Background: The purpose of this study was to develop a reproducible upper limb swelling model and quantify the efficacy of changing elevation posture in swelling reduction using this model. Methods: A manual sphygmomanometer was applied to healthy volunteers' upper arms while in a dependent position for 25 minutes to create venous congestion and swelling. Seven different levels of pressure (250, 120, 100, 80, 50, 40 and 30 mmHg) were tested. Every 5 minutes, the level of swelling was measured using the volumetric method. Any complications were recorded. We then compared the swelling reduction potential among 3 limb postures (arm on head, elevation brace, and simple sling). The significance level was set at p < .05. Results: Thirty to forty milliliters of swelling was created for all pressure levels except the 250 and 30 mmHg. All complications including transient nerve palsy, pain and petechiae were severe at 250 and 120 mmHg, less severe at 100 mmHg, mild at 80 mmHg, and absent below 40 mmHg. Both the on head and elevated brace limb postures markedly and significantly decreased swelling greater than the simple sling posture. Conclusions: We found that 20 ml or greater swelling can be reliably created with a blood pressure cuff inflated to 40 mmHg on the upper limb. The on head and elevated brace postures demonstrated a greater degree of swelling reduction than the simple sling posture.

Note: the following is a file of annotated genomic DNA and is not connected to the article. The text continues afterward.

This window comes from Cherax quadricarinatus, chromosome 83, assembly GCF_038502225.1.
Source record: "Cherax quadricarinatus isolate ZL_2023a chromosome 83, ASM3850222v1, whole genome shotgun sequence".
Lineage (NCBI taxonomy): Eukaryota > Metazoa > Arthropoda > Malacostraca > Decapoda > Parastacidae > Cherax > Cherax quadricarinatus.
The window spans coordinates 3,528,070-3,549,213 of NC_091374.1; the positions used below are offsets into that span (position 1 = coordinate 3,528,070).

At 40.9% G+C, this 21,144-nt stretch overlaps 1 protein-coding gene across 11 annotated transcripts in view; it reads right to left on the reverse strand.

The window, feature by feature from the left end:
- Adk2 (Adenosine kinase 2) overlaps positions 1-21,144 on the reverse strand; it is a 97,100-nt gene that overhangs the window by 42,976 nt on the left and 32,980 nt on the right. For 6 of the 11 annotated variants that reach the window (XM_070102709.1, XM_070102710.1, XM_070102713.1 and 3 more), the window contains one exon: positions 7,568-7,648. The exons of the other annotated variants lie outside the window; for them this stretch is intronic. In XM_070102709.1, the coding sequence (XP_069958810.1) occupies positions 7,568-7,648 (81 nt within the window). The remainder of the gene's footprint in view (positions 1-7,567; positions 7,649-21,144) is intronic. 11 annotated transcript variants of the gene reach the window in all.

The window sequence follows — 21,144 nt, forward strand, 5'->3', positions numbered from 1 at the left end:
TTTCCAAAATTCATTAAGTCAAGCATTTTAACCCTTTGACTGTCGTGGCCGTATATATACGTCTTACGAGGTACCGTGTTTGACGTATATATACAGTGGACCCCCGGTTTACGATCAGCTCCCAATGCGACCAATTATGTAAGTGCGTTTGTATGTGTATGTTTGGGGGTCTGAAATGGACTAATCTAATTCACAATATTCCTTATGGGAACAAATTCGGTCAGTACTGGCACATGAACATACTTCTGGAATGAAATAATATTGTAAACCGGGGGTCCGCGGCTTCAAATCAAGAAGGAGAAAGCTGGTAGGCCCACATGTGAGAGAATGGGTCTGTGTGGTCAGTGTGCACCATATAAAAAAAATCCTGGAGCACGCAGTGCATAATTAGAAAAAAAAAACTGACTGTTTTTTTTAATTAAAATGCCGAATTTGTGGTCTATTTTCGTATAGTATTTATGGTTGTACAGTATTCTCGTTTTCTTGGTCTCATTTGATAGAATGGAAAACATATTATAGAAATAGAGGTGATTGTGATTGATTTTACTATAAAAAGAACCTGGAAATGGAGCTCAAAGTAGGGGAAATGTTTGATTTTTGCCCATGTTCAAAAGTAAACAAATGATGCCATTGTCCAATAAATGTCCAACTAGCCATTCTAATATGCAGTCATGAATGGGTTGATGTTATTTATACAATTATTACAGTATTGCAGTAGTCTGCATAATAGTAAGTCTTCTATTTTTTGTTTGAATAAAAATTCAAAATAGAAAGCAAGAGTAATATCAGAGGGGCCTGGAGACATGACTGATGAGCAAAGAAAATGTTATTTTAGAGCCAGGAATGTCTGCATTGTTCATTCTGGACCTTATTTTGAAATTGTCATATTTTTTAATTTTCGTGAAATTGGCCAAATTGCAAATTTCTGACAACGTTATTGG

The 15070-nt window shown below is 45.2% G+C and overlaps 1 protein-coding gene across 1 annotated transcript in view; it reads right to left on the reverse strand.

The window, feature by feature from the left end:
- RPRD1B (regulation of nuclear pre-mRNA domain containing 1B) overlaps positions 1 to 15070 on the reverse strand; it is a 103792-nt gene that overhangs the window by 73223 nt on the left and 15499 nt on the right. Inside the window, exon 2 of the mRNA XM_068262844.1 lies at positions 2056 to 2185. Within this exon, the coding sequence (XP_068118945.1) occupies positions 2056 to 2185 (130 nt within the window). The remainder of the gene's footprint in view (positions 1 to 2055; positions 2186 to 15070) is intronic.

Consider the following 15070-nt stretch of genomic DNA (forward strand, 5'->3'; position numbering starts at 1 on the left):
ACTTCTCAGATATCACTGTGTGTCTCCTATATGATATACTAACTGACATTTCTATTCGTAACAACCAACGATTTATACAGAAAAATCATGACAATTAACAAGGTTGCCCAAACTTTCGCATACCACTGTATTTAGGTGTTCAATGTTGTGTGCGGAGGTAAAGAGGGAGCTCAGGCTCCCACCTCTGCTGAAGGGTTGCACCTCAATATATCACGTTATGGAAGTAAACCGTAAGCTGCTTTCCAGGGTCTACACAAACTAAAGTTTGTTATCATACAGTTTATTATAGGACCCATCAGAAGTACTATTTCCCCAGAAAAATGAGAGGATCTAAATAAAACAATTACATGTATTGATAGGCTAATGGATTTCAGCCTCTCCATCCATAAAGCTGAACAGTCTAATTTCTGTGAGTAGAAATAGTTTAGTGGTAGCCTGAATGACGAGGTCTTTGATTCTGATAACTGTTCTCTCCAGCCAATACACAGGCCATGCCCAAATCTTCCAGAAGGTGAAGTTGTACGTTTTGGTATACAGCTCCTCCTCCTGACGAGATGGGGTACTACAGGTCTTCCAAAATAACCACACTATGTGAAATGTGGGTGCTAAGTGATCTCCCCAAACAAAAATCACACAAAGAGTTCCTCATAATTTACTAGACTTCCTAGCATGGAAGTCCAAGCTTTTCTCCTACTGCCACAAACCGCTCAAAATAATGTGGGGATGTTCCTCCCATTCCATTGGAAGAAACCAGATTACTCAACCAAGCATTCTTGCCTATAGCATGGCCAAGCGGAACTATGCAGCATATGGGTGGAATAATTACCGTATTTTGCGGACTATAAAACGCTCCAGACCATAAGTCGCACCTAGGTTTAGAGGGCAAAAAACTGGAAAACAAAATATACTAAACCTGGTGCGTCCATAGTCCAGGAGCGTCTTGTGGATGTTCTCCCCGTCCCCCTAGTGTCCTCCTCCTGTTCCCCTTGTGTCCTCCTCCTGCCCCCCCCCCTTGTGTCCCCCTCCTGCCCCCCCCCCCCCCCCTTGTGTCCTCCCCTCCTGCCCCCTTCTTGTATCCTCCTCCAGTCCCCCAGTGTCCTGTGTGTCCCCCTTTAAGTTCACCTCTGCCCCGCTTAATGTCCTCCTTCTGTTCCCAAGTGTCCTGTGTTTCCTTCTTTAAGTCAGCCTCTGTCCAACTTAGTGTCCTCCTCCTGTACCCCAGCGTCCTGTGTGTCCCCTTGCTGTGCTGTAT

View details for DOI 10.1142/S2424835519500589
View details for PubMedID 31690206